It is common during a massage to have lost a sense of time and place: to be in a dream-like state, but not sleeping; to feel the touch of the therapist, and yet to feel that you are somewhere else entirely. In the midst of all the movement, you feel quite still. This space is the key to healing: in this place there is space for the brain to sort through and de-clutter, and for healing to take place on a cellular level. Here we are in touch with a different level of consciousness: the subconscious – which is more suited to solving complex problems. Thus when the massage is over, you may feel “changed” and in a way you are.
There are many types of meditation, and Thai massage can an avenue to enter into this state – for both the giver and receiver. Free your mind and the rest will follow.
Ajahn Pichest often talks about weight, it is one of his essential teachings. In a nutshell, you should not use any “pressure” as this will cause tension not only in your client’s body, as the tension causes them to unconsciously protect themselves, but also in our own body, which over time lead to becoming blocks in our own body, especially when we repeat our movements with every massage.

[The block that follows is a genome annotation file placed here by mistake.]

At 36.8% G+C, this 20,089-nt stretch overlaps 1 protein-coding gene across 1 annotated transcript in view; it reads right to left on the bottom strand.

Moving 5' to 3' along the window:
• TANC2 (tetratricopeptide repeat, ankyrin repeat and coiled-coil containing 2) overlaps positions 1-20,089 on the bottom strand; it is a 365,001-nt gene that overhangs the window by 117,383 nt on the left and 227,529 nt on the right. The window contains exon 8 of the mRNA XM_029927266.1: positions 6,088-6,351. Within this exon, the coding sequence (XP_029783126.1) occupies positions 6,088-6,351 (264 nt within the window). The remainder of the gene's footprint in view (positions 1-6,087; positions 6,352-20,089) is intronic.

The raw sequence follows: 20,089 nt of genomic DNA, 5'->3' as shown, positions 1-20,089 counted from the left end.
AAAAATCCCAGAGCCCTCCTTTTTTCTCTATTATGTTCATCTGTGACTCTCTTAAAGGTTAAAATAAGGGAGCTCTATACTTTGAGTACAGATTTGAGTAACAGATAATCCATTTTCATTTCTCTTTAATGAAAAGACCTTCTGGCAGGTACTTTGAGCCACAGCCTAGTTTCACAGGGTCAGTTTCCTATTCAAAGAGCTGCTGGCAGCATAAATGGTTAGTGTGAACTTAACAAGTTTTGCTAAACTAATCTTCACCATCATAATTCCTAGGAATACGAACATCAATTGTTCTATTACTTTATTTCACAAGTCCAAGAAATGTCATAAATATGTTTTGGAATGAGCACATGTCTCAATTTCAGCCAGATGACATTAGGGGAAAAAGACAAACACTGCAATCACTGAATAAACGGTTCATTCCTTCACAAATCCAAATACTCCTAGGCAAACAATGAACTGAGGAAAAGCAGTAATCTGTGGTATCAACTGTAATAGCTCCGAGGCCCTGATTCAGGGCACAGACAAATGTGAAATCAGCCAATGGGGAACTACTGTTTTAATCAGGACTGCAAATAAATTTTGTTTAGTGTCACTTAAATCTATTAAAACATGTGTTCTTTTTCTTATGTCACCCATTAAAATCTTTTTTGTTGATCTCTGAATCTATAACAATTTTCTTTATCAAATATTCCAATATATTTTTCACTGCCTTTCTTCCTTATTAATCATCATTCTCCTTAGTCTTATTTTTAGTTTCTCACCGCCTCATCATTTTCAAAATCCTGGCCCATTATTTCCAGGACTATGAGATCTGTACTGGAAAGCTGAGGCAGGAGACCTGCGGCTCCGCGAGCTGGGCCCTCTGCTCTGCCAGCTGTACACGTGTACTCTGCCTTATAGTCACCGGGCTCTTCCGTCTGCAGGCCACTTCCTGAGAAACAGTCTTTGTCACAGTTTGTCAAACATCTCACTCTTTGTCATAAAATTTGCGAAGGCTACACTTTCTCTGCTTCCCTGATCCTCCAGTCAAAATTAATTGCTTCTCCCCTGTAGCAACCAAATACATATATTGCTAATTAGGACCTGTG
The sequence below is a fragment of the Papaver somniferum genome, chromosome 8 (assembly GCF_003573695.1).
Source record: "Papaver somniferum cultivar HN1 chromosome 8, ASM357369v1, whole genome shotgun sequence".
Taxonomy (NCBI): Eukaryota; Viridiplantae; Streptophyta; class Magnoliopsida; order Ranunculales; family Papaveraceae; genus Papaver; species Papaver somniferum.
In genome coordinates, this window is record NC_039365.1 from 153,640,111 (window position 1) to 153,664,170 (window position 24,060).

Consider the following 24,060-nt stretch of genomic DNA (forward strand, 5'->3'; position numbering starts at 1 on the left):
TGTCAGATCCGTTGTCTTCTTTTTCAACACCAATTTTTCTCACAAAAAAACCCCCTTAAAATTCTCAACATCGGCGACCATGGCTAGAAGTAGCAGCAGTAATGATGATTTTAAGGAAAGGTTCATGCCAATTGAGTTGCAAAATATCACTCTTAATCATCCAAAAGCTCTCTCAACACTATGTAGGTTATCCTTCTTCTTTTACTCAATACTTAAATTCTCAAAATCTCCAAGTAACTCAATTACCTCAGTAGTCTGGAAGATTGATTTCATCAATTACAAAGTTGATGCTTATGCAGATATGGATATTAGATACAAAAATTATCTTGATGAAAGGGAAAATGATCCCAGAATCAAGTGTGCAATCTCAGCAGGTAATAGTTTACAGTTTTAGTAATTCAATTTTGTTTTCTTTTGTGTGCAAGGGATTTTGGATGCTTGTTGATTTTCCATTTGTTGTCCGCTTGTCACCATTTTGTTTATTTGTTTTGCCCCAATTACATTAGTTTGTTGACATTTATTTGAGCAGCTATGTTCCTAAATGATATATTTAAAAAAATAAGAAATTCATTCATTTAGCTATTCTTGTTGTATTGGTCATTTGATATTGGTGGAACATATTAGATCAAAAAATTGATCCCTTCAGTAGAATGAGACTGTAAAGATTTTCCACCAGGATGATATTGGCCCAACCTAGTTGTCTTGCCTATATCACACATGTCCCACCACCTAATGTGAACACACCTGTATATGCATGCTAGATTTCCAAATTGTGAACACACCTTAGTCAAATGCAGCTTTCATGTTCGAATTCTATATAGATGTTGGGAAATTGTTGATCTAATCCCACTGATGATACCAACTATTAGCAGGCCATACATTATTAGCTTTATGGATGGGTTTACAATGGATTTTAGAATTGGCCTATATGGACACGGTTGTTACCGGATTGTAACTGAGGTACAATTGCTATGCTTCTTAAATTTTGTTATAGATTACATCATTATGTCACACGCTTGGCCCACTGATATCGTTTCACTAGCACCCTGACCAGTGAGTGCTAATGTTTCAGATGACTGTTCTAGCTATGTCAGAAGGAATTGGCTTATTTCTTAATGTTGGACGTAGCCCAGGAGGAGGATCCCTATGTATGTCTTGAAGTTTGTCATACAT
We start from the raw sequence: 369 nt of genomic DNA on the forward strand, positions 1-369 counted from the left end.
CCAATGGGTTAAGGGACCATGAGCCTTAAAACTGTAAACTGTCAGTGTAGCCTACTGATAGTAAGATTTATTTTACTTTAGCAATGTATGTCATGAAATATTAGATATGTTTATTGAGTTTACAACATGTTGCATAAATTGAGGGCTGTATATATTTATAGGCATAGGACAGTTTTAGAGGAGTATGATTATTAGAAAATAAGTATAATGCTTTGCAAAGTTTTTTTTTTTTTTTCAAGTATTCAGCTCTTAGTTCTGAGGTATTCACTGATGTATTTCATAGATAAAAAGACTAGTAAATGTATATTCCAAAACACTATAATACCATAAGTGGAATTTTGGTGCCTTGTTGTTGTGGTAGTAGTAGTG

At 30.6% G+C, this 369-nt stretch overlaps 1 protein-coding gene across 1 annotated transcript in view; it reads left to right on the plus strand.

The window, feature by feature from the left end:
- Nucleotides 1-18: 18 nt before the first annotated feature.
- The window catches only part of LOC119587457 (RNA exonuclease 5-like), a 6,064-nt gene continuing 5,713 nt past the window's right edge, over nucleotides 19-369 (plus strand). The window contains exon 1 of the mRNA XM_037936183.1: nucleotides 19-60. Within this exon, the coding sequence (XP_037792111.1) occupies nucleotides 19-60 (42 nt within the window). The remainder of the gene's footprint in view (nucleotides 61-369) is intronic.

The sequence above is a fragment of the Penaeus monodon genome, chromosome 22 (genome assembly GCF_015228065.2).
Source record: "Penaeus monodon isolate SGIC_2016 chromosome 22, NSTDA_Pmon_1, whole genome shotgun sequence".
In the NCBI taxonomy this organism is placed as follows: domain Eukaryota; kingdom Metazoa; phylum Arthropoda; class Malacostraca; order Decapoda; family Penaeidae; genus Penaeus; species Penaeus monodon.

Instead we can learn how to control our own “weight“: let gravity do the work and give yourself space to become totally relaxed whilst sinking as deep as you can go into the client’s body.
So lets look at some of the adjustments that will give us control over own weight:
Firstly, we can look at distance: the further you are from your client’s body, the less you are supporting your own weight, and the more of your weight is being given to your client:
Secondly, think about height: the higher you are above your client, the more you weight you can transfer.
The final position has the weight of the whole body coming down through one knee. This is extreme weight and not suitable for most people. You might notice that I am holding off giving my full weight in this position as it was not suitable.
Be careful never to injure your client – their limitations are more important than our own need to practice technique! Ajahn Pichest often uses “technique” as a insult when he sees someone trying to perform a move without paying attention to what they should actually be doing.
“Technique! Bok bok!”